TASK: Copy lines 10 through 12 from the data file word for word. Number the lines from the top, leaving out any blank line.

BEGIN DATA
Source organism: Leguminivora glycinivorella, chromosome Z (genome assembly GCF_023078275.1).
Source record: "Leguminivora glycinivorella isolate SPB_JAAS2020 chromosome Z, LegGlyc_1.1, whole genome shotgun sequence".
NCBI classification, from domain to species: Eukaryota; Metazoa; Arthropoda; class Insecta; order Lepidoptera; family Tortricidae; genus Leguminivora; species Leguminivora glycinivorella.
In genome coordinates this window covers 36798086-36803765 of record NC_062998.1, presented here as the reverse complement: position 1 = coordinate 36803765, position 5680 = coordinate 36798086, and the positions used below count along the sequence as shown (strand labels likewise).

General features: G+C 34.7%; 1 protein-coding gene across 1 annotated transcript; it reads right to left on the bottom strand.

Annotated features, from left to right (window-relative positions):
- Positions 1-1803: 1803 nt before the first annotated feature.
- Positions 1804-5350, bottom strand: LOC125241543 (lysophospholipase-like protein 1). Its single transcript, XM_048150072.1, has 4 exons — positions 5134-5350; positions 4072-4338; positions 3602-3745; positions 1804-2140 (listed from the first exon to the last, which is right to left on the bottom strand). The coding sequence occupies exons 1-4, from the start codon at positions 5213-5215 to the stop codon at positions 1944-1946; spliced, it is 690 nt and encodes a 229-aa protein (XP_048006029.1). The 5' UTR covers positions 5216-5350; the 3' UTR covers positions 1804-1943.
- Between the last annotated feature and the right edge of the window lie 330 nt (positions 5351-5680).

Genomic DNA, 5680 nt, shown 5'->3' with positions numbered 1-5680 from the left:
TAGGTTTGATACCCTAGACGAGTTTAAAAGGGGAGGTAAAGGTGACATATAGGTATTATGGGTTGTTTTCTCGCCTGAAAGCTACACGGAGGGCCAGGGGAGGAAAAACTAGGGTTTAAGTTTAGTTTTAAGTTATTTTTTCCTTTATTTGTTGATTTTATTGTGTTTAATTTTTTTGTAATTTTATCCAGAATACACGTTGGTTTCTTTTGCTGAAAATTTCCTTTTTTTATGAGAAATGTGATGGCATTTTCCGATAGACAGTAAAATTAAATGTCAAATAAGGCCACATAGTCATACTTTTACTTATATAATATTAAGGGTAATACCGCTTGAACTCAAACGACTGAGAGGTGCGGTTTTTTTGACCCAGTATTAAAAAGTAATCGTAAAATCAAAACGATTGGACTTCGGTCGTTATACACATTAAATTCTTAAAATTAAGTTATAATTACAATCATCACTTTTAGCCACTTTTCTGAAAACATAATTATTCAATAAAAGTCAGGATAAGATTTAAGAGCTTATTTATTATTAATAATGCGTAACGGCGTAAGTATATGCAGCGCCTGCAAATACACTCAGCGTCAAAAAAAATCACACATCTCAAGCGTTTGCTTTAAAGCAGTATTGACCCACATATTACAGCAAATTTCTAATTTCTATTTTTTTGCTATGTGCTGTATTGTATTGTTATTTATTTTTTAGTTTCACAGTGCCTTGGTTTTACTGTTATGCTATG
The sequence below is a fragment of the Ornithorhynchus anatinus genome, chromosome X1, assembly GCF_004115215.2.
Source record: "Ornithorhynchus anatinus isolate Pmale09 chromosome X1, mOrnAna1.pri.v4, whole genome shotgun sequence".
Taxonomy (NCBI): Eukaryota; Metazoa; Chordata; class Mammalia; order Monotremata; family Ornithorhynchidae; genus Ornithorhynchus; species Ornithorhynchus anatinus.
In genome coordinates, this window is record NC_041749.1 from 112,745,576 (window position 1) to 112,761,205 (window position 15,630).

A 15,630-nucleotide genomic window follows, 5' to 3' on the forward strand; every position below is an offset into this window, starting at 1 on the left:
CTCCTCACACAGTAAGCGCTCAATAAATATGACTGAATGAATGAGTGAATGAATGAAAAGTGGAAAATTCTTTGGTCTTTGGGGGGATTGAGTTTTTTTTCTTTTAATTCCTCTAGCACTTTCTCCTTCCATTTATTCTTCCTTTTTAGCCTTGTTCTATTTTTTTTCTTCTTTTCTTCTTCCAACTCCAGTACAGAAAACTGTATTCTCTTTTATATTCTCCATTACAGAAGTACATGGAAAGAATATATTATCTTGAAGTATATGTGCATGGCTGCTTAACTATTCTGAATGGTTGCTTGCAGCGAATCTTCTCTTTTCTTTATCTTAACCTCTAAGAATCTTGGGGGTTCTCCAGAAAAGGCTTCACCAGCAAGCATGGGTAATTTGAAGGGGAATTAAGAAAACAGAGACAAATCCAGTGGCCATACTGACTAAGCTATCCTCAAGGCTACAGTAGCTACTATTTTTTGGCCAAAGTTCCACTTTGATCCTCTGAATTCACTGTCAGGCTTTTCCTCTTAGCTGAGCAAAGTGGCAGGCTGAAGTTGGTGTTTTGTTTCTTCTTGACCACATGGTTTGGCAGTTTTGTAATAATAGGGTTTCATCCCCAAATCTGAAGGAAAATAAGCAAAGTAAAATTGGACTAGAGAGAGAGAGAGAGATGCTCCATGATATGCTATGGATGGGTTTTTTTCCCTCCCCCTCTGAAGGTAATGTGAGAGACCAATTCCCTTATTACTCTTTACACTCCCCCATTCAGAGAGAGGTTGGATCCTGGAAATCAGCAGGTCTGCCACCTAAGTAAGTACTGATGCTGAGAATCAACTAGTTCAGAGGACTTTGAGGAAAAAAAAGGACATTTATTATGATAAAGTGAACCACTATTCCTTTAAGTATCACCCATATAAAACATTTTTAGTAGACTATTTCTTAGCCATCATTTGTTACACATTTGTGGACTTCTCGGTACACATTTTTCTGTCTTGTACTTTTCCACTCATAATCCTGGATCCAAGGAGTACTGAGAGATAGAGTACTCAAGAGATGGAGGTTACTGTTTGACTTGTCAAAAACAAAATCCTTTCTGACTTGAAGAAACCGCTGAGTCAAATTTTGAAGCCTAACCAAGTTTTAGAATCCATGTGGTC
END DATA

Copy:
Genomic DNA, 5680 nt, shown 5'->3' with positions numbered 1-5680 from the left:
TAGGTTTGATACCCTAGACGAGTTTAAAAGGGGAGGTAAAGGTGACATATAGGTATTATGGGTTGTTTTCTCGCCTGAAAGCTACACGGAGGGCCAGGGGAGGAAAAACTAGGGTTTAAGTTTAGTTTTAAGTTATTTTTTCCTTTATTTGTTGATTTTATTGTGTTTAATTTTTTTGTAATTTTATCCAGAATACACGTTGGTTTCTTTTGCTGAAAATTTCCTTTTTTTATGAGAAATGTGATGGCATTTTCCGATAGACAGTAAAATTAAATGTCAAATAAGGCCACATAGTCATACTTTTACTTATATAATATTAAGGGTAATACCGCTTGAACTCAAACGACTGAGAGGTGCGGTTTTTTTGACCCAGTATTAAAAAGTAATCGTAAAATCAAAACGATTGGACTTCGGTCGTTATACACATTAAATTCTTAAAATTAAGTTATAATTACAATCATCACTTTTAGCCACTTTTCTGAAAACATAATTATTCAATAAAAGTCAGGATAAGATTTAAGAGCTTATTTATTATTAATAATGCGTAACGGCGTAAGTATATGCAGCGCCTGCAAATACACTCAGCGTCAAAAAAAATCACACATCTCAAGCGTTTGCTTTAAAGCAGTATTGACCCACATATTACAGCAAATTTCTAATTTCTATTTTTTTGCTATGTGCTGTATTGTATTGTTATTTATTTTTTAGTTTCACAGTGCCTTGGTTTTACTGTTATGCTATG
The sequence below is a fragment of the Ornithorhynchus anatinus genome, chromosome X1, assembly GCF_004115215.2.